The Amur tiger almost became extinct in the wild during the 1940s when fewer than 40 wild individuals survived. Since then rigorous anti-poaching methods in combination with other conservation efforts in Russia have brought the Amur tiger back from the brink of extinction to a fairly stable population of around 450. Poaching of tigers and their prey together with increased logging in their territories, forest fires, the construction of roads and poor law enforcement measures continue to threaten the survival of this subspecies.
The Taiga forests where the Amur tigers live are bordered by treeless Tundra to the north and the steppes to the south. This is one of the coldest habitats in the world and suffers long winters due to high latitude which mean these tigers have a much thicker coat than those in tropical climates. Amur tigers, in their almost continuous range, are one the largest undivided populations in the world.
The thick fur of the Amur tiger has a pale golden hue and fewer stripes than other sub-species. The underside of the tiger being white with dark stripes. The pattern of these stripes is unique to each individual tiger and is also found on the tiger’s skin.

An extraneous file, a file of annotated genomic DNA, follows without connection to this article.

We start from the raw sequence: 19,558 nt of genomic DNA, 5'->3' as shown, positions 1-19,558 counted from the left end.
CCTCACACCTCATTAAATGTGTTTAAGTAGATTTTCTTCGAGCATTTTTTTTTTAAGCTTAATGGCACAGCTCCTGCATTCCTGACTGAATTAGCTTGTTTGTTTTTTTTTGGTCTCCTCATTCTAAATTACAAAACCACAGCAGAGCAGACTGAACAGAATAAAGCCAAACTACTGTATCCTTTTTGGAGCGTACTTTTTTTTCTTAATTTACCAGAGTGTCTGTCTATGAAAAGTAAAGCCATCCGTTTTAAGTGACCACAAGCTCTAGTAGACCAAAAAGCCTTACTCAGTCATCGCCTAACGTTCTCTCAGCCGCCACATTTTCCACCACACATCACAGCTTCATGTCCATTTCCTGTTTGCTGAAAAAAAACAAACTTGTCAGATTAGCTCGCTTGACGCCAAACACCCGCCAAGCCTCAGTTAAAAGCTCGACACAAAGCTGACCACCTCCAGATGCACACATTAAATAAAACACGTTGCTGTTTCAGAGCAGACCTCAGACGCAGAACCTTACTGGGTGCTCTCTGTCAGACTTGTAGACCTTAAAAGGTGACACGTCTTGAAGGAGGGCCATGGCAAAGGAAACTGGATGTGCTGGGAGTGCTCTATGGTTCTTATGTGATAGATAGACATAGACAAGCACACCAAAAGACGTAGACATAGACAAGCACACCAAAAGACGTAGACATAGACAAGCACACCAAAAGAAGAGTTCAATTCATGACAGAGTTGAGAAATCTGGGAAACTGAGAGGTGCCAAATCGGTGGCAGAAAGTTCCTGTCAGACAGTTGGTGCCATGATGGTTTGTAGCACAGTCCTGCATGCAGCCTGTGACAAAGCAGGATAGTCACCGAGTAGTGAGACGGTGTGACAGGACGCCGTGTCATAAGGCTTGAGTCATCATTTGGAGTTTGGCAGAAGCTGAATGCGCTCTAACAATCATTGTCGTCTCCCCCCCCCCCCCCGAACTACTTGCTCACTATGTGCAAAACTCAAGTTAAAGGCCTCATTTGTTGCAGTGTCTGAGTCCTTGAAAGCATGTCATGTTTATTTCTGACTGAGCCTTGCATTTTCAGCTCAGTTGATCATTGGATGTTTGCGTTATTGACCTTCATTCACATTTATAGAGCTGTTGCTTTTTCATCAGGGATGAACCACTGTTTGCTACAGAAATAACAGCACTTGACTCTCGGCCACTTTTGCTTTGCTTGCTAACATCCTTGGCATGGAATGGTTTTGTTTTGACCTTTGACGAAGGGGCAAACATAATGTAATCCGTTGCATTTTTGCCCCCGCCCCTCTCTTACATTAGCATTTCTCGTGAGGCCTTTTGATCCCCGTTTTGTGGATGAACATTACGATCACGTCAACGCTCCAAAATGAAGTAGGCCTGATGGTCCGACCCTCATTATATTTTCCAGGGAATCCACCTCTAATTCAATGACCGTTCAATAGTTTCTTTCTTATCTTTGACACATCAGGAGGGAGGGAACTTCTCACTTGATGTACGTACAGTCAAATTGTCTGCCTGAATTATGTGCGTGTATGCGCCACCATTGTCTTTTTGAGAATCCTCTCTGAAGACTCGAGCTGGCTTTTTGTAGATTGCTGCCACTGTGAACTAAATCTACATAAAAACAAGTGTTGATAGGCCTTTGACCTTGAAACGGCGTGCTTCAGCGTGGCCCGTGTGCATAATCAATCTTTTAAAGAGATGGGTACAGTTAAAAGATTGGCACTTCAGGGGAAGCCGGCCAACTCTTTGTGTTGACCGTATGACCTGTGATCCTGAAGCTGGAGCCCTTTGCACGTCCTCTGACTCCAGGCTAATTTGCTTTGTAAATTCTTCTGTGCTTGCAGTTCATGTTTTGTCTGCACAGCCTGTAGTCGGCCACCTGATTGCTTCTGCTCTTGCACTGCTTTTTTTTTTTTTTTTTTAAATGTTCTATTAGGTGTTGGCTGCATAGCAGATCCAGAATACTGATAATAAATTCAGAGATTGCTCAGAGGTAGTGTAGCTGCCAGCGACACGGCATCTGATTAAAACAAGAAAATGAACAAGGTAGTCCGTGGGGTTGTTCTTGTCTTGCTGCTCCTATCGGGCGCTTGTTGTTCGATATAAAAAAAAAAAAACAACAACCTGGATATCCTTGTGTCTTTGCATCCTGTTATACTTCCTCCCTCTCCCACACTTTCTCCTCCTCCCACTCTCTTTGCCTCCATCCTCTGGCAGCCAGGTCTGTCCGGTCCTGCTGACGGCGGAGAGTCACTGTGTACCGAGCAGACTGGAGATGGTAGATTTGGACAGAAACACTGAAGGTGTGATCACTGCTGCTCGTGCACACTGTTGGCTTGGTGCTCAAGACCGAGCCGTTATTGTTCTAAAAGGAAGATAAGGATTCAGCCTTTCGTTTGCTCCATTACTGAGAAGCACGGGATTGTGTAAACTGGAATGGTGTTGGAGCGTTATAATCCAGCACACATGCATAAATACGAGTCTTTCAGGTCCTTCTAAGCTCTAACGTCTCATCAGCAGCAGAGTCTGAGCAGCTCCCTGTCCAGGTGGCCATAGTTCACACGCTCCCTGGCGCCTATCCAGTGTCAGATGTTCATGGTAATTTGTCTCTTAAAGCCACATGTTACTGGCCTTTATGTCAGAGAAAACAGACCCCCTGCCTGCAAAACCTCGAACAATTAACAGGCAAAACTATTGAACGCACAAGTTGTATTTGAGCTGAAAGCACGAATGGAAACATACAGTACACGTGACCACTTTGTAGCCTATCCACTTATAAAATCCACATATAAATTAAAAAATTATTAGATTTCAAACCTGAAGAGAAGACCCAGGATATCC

Scientific name: Panthera tigris altaica
Habitat: Coniferous, scrub oak and birch woodlands
Location: Mostly found in Eastern Russia, with a few in North-eastern China and the northern parts of North Korea.
IUCN Listing: Endangered
Population: Around 450-500 individuals remain in the wild but some reports suggest that there may be fewer than 400.
Size: Can measure up to 3.5 metres in length and weighs between 240-400kg. This is the largest sub-species of tiger.
Major Threats: Poaching and habitat destruction are the major threats to extinction in the wild.